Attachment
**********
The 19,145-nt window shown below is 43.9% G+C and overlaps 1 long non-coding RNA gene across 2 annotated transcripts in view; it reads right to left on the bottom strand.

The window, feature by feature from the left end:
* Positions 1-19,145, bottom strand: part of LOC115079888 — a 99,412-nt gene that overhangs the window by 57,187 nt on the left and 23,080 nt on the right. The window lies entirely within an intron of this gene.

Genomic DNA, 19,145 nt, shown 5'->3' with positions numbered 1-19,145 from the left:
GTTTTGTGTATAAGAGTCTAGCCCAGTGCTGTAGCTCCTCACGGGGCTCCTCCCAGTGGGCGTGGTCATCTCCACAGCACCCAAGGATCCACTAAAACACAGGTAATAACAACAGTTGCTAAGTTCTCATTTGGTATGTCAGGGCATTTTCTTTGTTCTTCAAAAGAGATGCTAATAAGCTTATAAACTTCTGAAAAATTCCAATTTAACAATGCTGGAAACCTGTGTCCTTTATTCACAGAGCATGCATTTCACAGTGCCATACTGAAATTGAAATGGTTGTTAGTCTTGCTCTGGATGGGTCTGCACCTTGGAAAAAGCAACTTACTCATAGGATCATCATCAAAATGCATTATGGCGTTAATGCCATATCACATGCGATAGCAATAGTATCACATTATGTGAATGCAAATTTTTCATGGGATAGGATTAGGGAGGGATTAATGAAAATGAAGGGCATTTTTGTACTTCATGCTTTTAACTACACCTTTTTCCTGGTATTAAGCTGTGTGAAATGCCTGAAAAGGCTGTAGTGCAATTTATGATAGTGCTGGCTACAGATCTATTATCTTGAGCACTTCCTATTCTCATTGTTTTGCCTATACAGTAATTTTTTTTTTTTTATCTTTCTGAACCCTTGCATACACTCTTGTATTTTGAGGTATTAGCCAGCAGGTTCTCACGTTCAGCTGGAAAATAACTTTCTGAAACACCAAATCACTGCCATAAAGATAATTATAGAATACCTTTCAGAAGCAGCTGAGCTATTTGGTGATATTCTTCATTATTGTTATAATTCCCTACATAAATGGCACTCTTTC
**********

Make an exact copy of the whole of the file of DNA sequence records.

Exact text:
The 19,145-nt window shown below is 43.9% G+C and overlaps 1 long non-coding RNA gene across 2 annotated transcripts in view; it reads right to left on the bottom strand.

The window, feature by feature from the left end:
* Positions 1-19,145, bottom strand: part of LOC115079888 — a 99,412-nt gene that overhangs the window by 57,187 nt on the left and 23,080 nt on the right. The window lies entirely within an intron of this gene.

Genomic DNA, 19,145 nt, shown 5'->3' with positions numbered 1-19,145 from the left:
GTTTTGTGTATAAGAGTCTAGCCCAGTGCTGTAGCTCCTCACGGGGCTCCTCCCAGTGGGCGTGGTCATCTCCACAGCACCCAAGGATCCACTAAAACACAGGTAATAACAACAGTTGCTAAGTTCTCATTTGGTATGTCAGGGCATTTTCTTTGTTCTTCAAAAGAGATGCTAATAAGCTTATAAACTTCTGAAAAATTCCAATTTAACAATGCTGGAAACCTGTGTCCTTTATTCACAGAGCATGCATTTCACAGTGCCATACTGAAATTGAAATGGTTGTTAGTCTTGCTCTGGATGGGTCTGCACCTTGGAAAAAGCAACTTACTCATAGGATCATCATCAAAATGCATTATGGCGTTAATGCCATATCACATGCGATAGCAATAGTATCACATTATGTGAATGCAAATTTTTCATGGGATAGGATTAGGGAGGGATTAATGAAAATGAAGGGCATTTTTGTACTTCATGCTTTTAACTACACCTTTTTCCTGGTATTAAGCTGTGTGAAATGCCTGAAAAGGCTGTAGTGCAATTTATGATAGTGCTGGCTACAGATCTATTATCTTGAGCACTTCCTATTCTCATTGTTTTGCCTATACAGTAATTTTTTTTTTTTTATCTTTCTGAACCCTTGCATACACTCTTGTATTTTGAGGTATTAGCCAGCAGGTTCTCACGTTCAGCTGGAAAATAACTTTCTGAAACACCAAATCACTGCCATAAAGATAATTATAGAATACCTTTCAGAAGCAGCTGAGCTATTTGGTGATATTCTTCATTATTGTTATAATTCCCTACATAAATGGCACTCTTTC